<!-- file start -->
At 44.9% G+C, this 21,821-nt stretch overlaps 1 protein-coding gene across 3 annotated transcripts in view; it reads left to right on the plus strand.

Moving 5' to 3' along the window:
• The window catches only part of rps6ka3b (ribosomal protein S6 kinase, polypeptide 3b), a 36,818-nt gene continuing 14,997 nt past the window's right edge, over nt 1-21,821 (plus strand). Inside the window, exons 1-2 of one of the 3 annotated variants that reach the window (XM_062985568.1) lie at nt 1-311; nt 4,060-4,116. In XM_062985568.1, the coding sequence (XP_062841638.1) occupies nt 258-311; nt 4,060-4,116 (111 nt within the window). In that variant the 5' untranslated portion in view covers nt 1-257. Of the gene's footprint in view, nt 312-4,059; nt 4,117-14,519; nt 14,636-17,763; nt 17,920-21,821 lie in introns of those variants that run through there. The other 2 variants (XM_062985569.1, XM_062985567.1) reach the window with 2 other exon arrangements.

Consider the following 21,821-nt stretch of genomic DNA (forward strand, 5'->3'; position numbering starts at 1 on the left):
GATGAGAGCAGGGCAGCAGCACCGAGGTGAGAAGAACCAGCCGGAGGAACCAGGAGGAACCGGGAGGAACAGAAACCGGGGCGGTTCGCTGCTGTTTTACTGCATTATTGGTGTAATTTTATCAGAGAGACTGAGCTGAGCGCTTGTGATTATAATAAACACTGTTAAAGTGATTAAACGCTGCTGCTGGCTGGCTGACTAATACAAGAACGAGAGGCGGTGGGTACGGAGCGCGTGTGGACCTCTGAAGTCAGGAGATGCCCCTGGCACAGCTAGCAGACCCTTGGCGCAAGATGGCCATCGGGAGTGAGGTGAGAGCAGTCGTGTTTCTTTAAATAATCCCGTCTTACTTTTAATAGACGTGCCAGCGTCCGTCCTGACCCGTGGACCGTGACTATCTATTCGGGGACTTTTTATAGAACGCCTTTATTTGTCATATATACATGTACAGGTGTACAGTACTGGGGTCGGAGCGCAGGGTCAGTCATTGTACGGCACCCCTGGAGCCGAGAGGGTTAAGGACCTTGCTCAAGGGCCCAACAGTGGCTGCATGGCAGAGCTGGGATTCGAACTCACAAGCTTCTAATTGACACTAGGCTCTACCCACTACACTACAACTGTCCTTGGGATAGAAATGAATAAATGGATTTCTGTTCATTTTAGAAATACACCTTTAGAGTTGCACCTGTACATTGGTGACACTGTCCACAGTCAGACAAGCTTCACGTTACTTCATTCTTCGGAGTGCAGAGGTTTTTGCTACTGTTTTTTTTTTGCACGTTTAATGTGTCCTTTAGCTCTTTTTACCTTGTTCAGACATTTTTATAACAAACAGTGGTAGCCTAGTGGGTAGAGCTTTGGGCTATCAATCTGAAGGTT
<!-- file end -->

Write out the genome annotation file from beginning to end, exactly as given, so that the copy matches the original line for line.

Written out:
At 44.9% G+C, this 21,821-nt stretch overlaps 1 protein-coding gene across 3 annotated transcripts in view; it reads left to right on the plus strand.

Moving 5' to 3' along the window:
• The window catches only part of rps6ka3b (ribosomal protein S6 kinase, polypeptide 3b), a 36,818-nt gene continuing 14,997 nt past the window's right edge, over nt 1-21,821 (plus strand). Inside the window, exons 1-2 of one of the 3 annotated variants that reach the window (XM_062985568.1) lie at nt 1-311; nt 4,060-4,116. In XM_062985568.1, the coding sequence (XP_062841638.1) occupies nt 258-311; nt 4,060-4,116 (111 nt within the window). In that variant the 5' untranslated portion in view covers nt 1-257. Of the gene's footprint in view, nt 312-4,059; nt 4,117-14,519; nt 14,636-17,763; nt 17,920-21,821 lie in introns of those variants that run through there. The other 2 variants (XM_062985569.1, XM_062985567.1) reach the window with 2 other exon arrangements.

Consider the following 21,821-nt stretch of genomic DNA (forward strand, 5'->3'; position numbering starts at 1 on the left):
GATGAGAGCAGGGCAGCAGCACCGAGGTGAGAAGAACCAGCCGGAGGAACCAGGAGGAACCGGGAGGAACAGAAACCGGGGCGGTTCGCTGCTGTTTTACTGCATTATTGGTGTAATTTTATCAGAGAGACTGAGCTGAGCGCTTGTGATTATAATAAACACTGTTAAAGTGATTAAACGCTGCTGCTGGCTGGCTGACTAATACAAGAACGAGAGGCGGTGGGTACGGAGCGCGTGTGGACCTCTGAAGTCAGGAGATGCCCCTGGCACAGCTAGCAGACCCTTGGCGCAAGATGGCCATCGGGAGTGAGGTGAGAGCAGTCGTGTTTCTTTAAATAATCCCGTCTTACTTTTAATAGACGTGCCAGCGTCCGTCCTGACCCGTGGACCGTGACTATCTATTCGGGGACTTTTTATAGAACGCCTTTATTTGTCATATATACATGTACAGGTGTACAGTACTGGGGTCGGAGCGCAGGGTCAGTCATTGTACGGCACCCCTGGAGCCGAGAGGGTTAAGGACCTTGCTCAAGGGCCCAACAGTGGCTGCATGGCAGAGCTGGGATTCGAACTCACAAGCTTCTAATTGACACTAGGCTCTACCCACTACACTACAACTGTCCTTGGGATAGAAATGAATAAATGGATTTCTGTTCATTTTAGAAATACACCTTTAGAGTTGCACCTGTACATTGGTGACACTGTCCACAGTCAGACAAGCTTCACGTTACTTCATTCTTCGGAGTGCAGAGGTTTTTGCTACTGTTTTTTTTTTGCACGTTTAATGTGTCCTTTAGCTCTTTTTACCTTGTTCAGACATTTTTATAACAAACAGTGGTAGCCTAGTGGGTAGAGCTTTGGGCTATCAATCTGAAGGTT